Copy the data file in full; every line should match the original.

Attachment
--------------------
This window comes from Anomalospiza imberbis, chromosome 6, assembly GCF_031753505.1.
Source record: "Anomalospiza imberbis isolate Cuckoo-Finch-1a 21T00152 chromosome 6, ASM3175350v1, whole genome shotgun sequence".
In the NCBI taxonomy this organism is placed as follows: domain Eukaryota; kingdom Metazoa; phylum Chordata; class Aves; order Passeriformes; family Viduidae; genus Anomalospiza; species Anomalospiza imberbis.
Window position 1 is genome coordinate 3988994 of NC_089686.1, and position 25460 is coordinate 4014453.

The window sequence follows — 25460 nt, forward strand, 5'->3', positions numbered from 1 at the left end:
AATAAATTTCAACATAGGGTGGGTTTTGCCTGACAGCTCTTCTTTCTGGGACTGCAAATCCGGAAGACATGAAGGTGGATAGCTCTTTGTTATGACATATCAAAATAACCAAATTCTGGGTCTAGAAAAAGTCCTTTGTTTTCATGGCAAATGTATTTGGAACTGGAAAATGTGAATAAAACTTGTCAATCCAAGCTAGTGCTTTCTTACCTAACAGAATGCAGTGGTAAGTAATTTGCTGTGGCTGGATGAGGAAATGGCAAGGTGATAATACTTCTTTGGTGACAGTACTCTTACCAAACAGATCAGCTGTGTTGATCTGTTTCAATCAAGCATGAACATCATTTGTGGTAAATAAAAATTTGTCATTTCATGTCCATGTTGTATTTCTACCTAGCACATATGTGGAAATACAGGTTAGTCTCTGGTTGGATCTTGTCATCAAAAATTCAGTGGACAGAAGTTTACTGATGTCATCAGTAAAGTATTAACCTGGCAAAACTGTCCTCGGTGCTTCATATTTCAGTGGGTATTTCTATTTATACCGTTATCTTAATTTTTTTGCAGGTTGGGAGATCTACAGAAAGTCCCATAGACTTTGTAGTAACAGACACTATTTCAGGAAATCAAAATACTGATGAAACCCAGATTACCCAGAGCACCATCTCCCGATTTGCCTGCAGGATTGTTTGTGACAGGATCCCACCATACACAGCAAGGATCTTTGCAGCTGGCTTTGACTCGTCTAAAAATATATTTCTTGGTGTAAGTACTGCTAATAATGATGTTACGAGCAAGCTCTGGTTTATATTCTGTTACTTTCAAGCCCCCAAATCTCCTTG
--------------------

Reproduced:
This window comes from Anomalospiza imberbis, chromosome 6, assembly GCF_031753505.1.
Source record: "Anomalospiza imberbis isolate Cuckoo-Finch-1a 21T00152 chromosome 6, ASM3175350v1, whole genome shotgun sequence".
In the NCBI taxonomy this organism is placed as follows: domain Eukaryota; kingdom Metazoa; phylum Chordata; class Aves; order Passeriformes; family Viduidae; genus Anomalospiza; species Anomalospiza imberbis.
Window position 1 is genome coordinate 3988994 of NC_089686.1, and position 25460 is coordinate 4014453.

The window sequence follows — 25460 nt, forward strand, 5'->3', positions numbered from 1 at the left end:
AATAAATTTCAACATAGGGTGGGTTTTGCCTGACAGCTCTTCTTTCTGGGACTGCAAATCCGGAAGACATGAAGGTGGATAGCTCTTTGTTATGACATATCAAAATAACCAAATTCTGGGTCTAGAAAAAGTCCTTTGTTTTCATGGCAAATGTATTTGGAACTGGAAAATGTGAATAAAACTTGTCAATCCAAGCTAGTGCTTTCTTACCTAACAGAATGCAGTGGTAAGTAATTTGCTGTGGCTGGATGAGGAAATGGCAAGGTGATAATACTTCTTTGGTGACAGTACTCTTACCAAACAGATCAGCTGTGTTGATCTGTTTCAATCAAGCATGAACATCATTTGTGGTAAATAAAAATTTGTCATTTCATGTCCATGTTGTATTTCTACCTAGCACATATGTGGAAATACAGGTTAGTCTCTGGTTGGATCTTGTCATCAAAAATTCAGTGGACAGAAGTTTACTGATGTCATCAGTAAAGTATTAACCTGGCAAAACTGTCCTCGGTGCTTCATATTTCAGTGGGTATTTCTATTTATACCGTTATCTTAATTTTTTTGCAGGTTGGGAGATCTACAGAAAGTCCCATAGACTTTGTAGTAACAGACACTATTTCAGGAAATCAAAATACTGATGAAACCCAGATTACCCAGAGCACCATCTCCCGATTTGCCTGCAGGATTGTTTGTGACAGGATCCCACCATACACAGCAAGGATCTTTGCAGCTGGCTTTGACTCGTCTAAAAATATATTTCTTGGTGTAAGTACTGCTAATAATGATGTTACGAGCAAGCTCTGGTTTATATTCTGTTACTTTCAAGCCCCCAAATCTCCTTG